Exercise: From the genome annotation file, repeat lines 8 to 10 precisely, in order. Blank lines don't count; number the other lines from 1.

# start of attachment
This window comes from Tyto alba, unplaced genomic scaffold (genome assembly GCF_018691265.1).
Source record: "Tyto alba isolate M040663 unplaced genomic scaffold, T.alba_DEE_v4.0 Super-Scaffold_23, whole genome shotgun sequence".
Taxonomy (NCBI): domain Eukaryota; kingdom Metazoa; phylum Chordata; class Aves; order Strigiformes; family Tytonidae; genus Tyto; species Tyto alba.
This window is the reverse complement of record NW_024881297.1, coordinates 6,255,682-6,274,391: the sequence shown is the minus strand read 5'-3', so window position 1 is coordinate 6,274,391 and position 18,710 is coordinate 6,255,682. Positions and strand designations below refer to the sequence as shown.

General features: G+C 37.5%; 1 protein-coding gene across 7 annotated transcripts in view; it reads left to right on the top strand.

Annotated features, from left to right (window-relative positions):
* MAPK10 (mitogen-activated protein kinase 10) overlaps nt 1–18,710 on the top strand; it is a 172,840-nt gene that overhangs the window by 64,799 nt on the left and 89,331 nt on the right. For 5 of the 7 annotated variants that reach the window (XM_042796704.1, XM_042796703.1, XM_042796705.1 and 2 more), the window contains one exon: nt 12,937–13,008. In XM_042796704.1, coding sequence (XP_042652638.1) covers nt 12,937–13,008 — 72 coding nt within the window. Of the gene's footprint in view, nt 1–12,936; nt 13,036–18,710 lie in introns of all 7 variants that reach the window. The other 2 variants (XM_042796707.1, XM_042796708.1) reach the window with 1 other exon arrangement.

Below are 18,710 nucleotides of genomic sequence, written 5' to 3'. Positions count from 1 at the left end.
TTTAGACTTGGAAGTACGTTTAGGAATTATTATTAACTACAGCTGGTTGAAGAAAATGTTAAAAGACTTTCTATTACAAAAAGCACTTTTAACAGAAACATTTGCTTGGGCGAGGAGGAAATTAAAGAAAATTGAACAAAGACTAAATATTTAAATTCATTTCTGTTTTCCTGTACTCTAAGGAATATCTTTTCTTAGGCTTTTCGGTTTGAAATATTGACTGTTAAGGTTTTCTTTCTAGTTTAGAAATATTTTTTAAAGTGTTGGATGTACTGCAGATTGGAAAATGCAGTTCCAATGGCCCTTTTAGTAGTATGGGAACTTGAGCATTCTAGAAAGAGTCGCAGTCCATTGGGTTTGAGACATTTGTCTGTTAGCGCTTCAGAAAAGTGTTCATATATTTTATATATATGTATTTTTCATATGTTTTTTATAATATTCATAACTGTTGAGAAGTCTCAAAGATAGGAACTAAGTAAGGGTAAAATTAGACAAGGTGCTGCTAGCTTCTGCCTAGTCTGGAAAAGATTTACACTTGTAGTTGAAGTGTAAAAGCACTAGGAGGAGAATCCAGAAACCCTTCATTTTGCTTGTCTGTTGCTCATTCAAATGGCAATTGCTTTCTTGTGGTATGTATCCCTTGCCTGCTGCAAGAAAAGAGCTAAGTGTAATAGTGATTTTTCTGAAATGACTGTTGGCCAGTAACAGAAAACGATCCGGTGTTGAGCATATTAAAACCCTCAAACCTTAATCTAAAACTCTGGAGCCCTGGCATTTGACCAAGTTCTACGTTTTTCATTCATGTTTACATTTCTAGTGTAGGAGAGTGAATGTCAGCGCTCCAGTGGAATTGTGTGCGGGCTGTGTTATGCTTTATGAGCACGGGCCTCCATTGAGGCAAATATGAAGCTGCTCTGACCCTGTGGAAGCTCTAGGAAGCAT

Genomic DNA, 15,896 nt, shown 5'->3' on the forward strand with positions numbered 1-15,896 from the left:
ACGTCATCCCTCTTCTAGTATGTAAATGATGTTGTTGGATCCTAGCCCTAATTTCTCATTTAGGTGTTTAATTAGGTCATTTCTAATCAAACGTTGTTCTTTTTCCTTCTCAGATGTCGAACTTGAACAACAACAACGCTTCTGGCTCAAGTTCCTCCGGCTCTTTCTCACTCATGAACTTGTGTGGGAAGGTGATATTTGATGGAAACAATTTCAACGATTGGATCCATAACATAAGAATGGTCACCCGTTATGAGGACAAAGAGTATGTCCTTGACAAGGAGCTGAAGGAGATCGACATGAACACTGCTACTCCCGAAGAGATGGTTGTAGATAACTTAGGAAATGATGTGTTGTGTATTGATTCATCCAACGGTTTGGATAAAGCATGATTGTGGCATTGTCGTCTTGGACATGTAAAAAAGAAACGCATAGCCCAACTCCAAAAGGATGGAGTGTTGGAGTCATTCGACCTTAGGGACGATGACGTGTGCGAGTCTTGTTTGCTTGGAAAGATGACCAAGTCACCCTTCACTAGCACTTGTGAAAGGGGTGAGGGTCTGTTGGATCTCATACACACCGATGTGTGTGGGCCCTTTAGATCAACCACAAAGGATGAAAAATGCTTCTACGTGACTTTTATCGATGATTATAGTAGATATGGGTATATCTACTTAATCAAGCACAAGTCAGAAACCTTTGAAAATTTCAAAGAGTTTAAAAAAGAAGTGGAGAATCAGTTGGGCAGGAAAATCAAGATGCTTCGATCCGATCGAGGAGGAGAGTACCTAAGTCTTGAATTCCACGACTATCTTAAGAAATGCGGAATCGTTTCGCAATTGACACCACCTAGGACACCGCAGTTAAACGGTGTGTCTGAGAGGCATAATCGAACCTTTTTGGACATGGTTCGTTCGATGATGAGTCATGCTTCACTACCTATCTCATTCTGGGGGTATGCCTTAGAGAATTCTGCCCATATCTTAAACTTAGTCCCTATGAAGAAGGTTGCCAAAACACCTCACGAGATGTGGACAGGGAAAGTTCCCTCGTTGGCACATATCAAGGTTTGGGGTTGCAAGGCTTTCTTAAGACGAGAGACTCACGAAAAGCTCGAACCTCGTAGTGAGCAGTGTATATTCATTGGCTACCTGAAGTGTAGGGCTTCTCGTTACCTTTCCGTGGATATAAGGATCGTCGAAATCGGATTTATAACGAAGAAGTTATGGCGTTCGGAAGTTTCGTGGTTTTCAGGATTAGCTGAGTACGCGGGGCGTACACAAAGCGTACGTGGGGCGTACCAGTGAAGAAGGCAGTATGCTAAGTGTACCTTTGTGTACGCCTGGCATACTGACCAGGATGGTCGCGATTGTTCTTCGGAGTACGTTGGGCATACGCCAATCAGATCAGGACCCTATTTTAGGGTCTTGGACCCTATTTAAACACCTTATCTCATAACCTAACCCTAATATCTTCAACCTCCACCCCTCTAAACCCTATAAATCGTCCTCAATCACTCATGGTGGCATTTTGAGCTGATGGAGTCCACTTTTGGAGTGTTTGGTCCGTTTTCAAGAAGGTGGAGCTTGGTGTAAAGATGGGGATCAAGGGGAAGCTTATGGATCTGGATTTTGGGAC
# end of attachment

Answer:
Below are 18,710 nucleotides of genomic sequence, written 5' to 3'. Positions count from 1 at the left end.
TTTAGACTTGGAAGTACGTTTAGGAATTATTATTAACTACAGCTGGTTGAAGAAAATGTTAAAAGACTTTCTATTACAAAAAGCACTTTTAACAGAAACATTTGCTTGGGCGAGGAGGAAATTAAAGAAAATTGAACAAAGACTAAATATTTAAATTCATTTCTGTTTTCCTGTACTCTAAGGAATATCTTTTCTTAGGCTTTTCGGTTTGAAATATTGACTGTTAAGGTTTTCTTTCTAGTTTAGAAATATTTTTTAAAGTGTTGGATGTACTGCAGATTGGAAAATGCAGTTCCAATGGCCCTTTTAGTAGTATGGGAACTTGAGCATTCTAGAAAGAGTCGCAGTCCATTGGGTTTGAGACATTTGTCTGTTAGCGCTTCAGAAAAGTGTTCATATATTTTATATATATGTATTTTTCATATGTTTTTTATAATATTCATAACTGTTGAGAAGTCTCAAAGATAGGAACTAAGTAAGGGTAAAATTAGACAAGGTGCTGCTAGCTTCTGCCTAGTCTGGAAAAGATTTACACTTGTAGTTGAAGTGTAAAAGCACTAGGAGGAGAATCCAGAAACCCTTCATTTTGCTTGTCTGTTGCTCATTCAAATGGCAATTGCTTTCTTGTGGTATGTATCCCTTGCCTGCTGCAAGAAAAGAGCTAAGTGTAATAGTGATTTTTCTGAAATGACTGTTGGCCAGTAACAGAAAACGATCCGGTGTTGAGCATATTAAAACCCTCAAACCTTAATCTAAAACTCTGGAGCCCTGGCATTTGACCAAGTTCTACGTTTTTCATTCATGTTTACATTTCTAGTGTAGGAGAGTGAATGTCAGCGCTCCAGTGGAATTGTGTGCGGGCTGTGTTATGCTTTATGAGCACGGGCCTCCATTGAGGCAAATATGAAGCTGCTCTGACCCTGTGGAAGCTCTAGGAAGCAT

Genomic DNA, 15,896 nt, shown 5'->3' on the forward strand with positions numbered 1-15,896 from the left: